ISSN 0320-961X (Print)
ISSN - (Online)

Mark Antony

Was there a ruler? Reflections on certain Aspects of the Career and Politics of the Triumvir M. Antony

The article is devoted to the consideration of the nature of the policy and political goals of the triumvir M. Antony. First of all, it is noted that he came from a family that did not have any political influence, or connections, whose members were involved in a number of scandals. Until Caesar's death, Antony was only the executor of his orders. After the death of the dictator, he became one of the leaders of the Caesarians, but he had no other support than the army. In 42–30 BC.

Epistula Marci Antonii triumviri ad Koinon Asiae as a source for the study of Mark Antony’s stay in the East in 41 BC.

Following the battle at Philippi (October 42 BC) triumvir Mark An­tony in 41 BC toured the eastern provinces of the Roman Republic. During this trip he restored the authority of Rome, levied contributions upon the cities, and appointed kings and rulers. In Ephesus Anthony was persuaded to grant broad privileges and immunities to 'the worldwide association of victors in the festival games', as evidenced by the letter of Antony to the Κοινόν τῶν άπό τῆς Ἀσίας Ἑλλή­νων on the rights of the συνόδου τῶν ἀπὸ τῆς οἰκουμένης ἱερονικῶν καὶ στεφανιτῶν.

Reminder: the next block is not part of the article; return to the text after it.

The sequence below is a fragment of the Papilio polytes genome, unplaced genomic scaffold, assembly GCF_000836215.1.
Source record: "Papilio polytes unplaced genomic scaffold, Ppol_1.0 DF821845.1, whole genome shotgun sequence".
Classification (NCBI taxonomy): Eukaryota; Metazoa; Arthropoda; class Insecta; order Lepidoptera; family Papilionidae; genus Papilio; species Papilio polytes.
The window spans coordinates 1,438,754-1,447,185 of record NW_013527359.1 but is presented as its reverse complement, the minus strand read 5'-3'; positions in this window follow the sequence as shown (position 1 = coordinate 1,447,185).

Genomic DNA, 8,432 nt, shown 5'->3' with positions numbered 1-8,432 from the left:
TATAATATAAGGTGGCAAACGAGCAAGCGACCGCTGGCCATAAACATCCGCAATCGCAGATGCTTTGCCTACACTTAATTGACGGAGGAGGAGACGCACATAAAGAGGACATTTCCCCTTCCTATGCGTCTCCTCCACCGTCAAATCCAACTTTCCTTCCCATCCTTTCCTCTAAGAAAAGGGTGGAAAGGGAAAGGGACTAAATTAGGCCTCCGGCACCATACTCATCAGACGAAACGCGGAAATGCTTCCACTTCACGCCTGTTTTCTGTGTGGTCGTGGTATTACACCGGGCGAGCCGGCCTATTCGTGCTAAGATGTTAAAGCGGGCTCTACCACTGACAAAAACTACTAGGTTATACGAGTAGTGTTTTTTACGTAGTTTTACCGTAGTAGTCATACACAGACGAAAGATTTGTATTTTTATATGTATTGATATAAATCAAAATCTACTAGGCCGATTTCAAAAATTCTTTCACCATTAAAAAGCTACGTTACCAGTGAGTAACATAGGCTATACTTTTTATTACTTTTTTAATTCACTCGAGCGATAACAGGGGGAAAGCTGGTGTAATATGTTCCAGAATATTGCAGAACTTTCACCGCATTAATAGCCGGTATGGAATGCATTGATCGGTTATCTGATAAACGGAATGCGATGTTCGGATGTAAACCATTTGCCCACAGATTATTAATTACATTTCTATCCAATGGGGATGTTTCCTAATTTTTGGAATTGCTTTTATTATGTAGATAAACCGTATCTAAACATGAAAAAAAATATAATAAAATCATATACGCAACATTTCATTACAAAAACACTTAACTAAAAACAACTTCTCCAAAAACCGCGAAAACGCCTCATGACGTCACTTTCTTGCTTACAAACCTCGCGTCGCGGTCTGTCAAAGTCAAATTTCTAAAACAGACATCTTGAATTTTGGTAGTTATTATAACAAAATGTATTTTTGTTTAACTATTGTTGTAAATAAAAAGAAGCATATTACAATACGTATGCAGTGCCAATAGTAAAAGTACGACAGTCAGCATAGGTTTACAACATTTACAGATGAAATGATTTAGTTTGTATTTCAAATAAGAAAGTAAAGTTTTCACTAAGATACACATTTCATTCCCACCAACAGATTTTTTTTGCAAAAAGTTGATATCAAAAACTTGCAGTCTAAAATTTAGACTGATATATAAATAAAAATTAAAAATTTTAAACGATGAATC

The last adventure of Sextus Pompey

The article examines the last period of the biography of Sextus Pompey. Modern researchers estimate his activity in the last months of his life as an insignificant episode in the general course of events. But any minor episode can easily become an important event in the circumstances of the Civil War. Although Sextus Pompey did not have clear plans to seize power, he was a figure capable of uniting the remnants of the Republicans around him and that is why he was a hindrance for both Octavian and Antony.

The second “Philippic” of Cicero and the image of Mark Antony in the ancient authors works

The article examines the influence of Cicero’s second “Philippic” on the formation of the image of Mark Antony in the writings of ancient authors, primarily Plutarch. On the one hand, Cicero’s pamphlet provided rich material for the characterization of Antony’s personal qualities, which was widely used in the later sources.